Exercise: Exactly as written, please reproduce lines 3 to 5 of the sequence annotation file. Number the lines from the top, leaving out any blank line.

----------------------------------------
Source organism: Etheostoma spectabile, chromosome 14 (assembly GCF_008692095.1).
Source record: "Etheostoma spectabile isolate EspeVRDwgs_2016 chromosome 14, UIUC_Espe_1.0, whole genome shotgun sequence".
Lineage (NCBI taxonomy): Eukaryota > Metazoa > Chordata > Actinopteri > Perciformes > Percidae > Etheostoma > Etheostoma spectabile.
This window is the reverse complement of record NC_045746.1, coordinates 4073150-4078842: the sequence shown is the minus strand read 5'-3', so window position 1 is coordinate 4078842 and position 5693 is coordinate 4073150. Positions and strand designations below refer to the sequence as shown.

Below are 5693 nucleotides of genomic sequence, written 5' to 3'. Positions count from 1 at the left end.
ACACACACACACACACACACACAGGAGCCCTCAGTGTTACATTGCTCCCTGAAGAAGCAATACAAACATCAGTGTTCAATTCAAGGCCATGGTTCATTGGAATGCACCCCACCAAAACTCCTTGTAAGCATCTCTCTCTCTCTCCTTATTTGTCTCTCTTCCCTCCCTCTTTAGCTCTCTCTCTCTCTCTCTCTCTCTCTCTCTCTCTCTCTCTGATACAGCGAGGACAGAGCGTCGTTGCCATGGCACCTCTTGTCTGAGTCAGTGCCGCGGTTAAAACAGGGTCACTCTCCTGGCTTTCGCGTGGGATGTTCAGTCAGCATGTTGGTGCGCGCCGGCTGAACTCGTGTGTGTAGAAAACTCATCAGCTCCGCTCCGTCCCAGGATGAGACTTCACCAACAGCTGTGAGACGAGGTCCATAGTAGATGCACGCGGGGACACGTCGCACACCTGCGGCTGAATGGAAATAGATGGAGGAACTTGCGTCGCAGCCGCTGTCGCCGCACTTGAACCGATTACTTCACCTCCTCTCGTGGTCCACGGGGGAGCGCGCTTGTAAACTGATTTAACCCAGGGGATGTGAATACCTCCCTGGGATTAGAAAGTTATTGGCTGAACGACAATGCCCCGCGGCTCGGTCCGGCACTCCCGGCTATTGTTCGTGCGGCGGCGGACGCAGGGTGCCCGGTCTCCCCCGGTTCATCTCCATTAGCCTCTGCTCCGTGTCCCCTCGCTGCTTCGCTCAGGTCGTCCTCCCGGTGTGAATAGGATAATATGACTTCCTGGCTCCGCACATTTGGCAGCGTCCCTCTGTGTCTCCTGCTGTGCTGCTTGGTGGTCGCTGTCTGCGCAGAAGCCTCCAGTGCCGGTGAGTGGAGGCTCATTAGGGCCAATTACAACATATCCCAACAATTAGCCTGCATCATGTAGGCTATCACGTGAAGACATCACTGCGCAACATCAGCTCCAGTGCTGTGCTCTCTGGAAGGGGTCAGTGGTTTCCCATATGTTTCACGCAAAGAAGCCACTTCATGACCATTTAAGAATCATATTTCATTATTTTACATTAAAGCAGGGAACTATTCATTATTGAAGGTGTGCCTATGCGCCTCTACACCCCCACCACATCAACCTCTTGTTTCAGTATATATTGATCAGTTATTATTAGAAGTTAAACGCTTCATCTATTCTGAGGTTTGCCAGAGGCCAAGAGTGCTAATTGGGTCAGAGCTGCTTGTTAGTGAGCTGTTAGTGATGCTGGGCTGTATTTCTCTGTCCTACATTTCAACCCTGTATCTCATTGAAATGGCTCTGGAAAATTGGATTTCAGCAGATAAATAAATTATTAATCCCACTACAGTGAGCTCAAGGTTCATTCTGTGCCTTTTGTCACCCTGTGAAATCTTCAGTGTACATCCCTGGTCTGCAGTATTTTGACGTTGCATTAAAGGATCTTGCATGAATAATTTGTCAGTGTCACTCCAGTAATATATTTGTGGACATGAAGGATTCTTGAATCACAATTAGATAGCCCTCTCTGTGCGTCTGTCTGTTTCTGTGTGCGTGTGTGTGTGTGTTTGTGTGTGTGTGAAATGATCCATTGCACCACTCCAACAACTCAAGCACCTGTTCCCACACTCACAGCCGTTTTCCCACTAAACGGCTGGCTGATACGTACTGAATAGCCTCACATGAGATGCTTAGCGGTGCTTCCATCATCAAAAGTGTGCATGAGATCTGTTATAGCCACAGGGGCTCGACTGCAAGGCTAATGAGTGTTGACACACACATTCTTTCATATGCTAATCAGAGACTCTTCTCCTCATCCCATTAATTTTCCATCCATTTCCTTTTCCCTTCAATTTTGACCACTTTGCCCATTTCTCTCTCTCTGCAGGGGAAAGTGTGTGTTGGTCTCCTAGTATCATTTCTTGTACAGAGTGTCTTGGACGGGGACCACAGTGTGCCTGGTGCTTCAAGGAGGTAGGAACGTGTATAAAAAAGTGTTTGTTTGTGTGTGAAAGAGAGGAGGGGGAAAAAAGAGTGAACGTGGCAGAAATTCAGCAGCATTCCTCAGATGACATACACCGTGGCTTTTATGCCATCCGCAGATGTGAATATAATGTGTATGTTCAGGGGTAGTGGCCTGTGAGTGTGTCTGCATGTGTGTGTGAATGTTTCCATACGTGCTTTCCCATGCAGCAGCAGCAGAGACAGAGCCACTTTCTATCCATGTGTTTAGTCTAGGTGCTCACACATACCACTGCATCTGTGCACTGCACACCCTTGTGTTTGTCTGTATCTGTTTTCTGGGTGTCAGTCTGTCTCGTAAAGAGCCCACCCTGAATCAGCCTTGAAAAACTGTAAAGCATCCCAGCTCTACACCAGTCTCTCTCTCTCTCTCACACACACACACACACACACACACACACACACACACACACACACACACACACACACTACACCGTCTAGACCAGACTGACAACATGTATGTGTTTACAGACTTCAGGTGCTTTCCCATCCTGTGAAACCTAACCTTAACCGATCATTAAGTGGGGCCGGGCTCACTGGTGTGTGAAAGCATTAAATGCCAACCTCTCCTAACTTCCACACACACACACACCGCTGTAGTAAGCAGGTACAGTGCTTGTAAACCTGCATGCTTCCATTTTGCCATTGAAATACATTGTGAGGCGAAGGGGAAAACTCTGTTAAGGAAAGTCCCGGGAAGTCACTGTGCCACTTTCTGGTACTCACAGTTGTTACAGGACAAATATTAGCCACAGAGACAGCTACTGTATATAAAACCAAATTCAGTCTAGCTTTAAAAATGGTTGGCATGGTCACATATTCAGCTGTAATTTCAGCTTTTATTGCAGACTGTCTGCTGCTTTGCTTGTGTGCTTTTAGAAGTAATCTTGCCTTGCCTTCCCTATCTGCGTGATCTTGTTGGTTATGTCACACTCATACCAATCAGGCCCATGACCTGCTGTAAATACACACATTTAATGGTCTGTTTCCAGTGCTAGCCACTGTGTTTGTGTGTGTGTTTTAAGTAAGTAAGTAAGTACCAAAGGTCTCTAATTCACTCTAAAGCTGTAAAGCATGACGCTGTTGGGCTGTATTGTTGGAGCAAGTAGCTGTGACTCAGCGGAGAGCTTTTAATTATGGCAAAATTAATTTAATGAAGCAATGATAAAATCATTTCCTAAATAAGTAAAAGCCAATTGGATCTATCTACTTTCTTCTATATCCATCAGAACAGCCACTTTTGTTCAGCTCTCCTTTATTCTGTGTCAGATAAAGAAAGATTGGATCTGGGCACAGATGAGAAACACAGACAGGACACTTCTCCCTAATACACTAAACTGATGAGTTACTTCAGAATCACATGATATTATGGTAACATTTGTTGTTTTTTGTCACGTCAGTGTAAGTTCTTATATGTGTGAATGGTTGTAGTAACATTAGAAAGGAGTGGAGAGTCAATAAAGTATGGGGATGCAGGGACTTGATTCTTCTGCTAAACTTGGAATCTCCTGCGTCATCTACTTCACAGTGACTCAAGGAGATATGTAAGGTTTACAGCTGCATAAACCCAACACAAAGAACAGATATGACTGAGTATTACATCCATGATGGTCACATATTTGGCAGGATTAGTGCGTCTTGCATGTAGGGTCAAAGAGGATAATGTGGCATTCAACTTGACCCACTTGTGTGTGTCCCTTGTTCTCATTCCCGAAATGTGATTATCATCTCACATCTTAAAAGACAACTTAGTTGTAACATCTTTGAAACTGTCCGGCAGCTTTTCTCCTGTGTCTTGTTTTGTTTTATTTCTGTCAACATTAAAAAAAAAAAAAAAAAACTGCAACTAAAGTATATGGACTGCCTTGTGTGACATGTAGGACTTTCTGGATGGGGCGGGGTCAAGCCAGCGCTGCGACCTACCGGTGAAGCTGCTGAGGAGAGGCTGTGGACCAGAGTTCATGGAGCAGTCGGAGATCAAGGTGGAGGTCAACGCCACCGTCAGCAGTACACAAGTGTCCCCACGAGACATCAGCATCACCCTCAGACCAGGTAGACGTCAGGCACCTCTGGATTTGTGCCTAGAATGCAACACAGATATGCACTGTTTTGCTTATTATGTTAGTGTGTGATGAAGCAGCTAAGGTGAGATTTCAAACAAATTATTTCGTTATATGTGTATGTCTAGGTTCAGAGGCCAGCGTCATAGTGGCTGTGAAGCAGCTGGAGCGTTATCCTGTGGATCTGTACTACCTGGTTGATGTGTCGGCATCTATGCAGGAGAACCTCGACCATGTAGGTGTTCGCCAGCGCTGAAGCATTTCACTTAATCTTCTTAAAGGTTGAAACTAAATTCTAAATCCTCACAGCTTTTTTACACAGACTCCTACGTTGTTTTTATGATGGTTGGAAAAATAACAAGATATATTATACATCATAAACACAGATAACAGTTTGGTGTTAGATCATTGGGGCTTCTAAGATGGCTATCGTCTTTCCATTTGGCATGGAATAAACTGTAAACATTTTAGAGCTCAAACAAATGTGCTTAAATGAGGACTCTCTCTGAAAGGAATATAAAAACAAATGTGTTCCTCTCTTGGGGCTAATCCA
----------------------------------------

Lineage (NCBI taxonomy): Eukaryota > Metazoa > Chordata > Actinopteri > Perciformes > Percidae > Etheostoma > Etheostoma spectabile.
This window is the reverse complement of record NC_045746.1, coordinates 4073150-4078842: the sequence shown is the minus strand read 5'-3', so window position 1 is coordinate 4078842 and position 5693 is coordinate 4073150. Positions and strand designations below refer to the sequence as shown.

Below are 5693 nucleotides of genomic sequence, written 5' to 3'. Positions count from 1 at the left end.